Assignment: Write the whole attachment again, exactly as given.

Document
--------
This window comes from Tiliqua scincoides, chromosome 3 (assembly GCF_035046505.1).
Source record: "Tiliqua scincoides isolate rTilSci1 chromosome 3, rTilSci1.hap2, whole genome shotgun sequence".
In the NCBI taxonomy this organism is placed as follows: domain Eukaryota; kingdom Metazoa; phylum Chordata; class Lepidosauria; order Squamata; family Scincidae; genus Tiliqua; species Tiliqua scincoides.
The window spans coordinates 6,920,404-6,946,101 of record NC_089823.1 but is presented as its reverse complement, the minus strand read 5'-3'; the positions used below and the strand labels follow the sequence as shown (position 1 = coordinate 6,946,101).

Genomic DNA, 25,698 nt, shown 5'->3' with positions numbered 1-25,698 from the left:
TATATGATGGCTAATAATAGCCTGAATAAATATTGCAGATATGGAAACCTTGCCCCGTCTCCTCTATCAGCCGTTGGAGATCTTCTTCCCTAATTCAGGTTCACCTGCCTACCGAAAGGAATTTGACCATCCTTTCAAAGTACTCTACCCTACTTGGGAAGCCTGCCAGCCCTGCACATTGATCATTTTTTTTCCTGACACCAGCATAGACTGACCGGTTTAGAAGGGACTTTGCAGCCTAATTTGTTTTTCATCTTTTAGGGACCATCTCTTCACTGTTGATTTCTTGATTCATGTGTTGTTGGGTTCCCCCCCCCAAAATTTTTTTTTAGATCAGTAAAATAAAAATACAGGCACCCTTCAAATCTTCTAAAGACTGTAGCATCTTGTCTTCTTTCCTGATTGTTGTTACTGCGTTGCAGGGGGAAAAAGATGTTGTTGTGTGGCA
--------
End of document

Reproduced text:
This window comes from Tiliqua scincoides, chromosome 3 (assembly GCF_035046505.1).
Source record: "Tiliqua scincoides isolate rTilSci1 chromosome 3, rTilSci1.hap2, whole genome shotgun sequence".
In the NCBI taxonomy this organism is placed as follows: domain Eukaryota; kingdom Metazoa; phylum Chordata; class Lepidosauria; order Squamata; family Scincidae; genus Tiliqua; species Tiliqua scincoides.
The window spans coordinates 6,920,404-6,946,101 of record NC_089823.1 but is presented as its reverse complement, the minus strand read 5'-3'; the positions used below and the strand labels follow the sequence as shown (position 1 = coordinate 6,946,101).

Genomic DNA, 25,698 nt, shown 5'->3' with positions numbered 1-25,698 from the left:
TATATGATGGCTAATAATAGCCTGAATAAATATTGCAGATATGGAAACCTTGCCCCGTCTCCTCTATCAGCCGTTGGAGATCTTCTTCCCTAATTCAGGTTCACCTGCCTACCGAAAGGAATTTGACCATCCTTTCAAAGTACTCTACCCTACTTGGGAAGCCTGCCAGCCCTGCACATTGATCATTTTTTTTCCTGACACCAGCATAGACTGACCGGTTTAGAAGGGACTTTGCAGCCTAATTTGTTTTTCATCTTTTAGGGACCATCTCTTCACTGTTGATTTCTTGATTCATGTGTTGTTGGGTTCCCCCCCCCAAAATTTTTTTTTAGATCAGTAAAATAAAAATACAGGCACCCTTCAAATCTTCTAAAGACTGTAGCATCTTGTCTTCTTTCCTGATTGTTGTTACTGCGTTGCAGGGGGAAAAAGATGTTGTTGTGTGGCA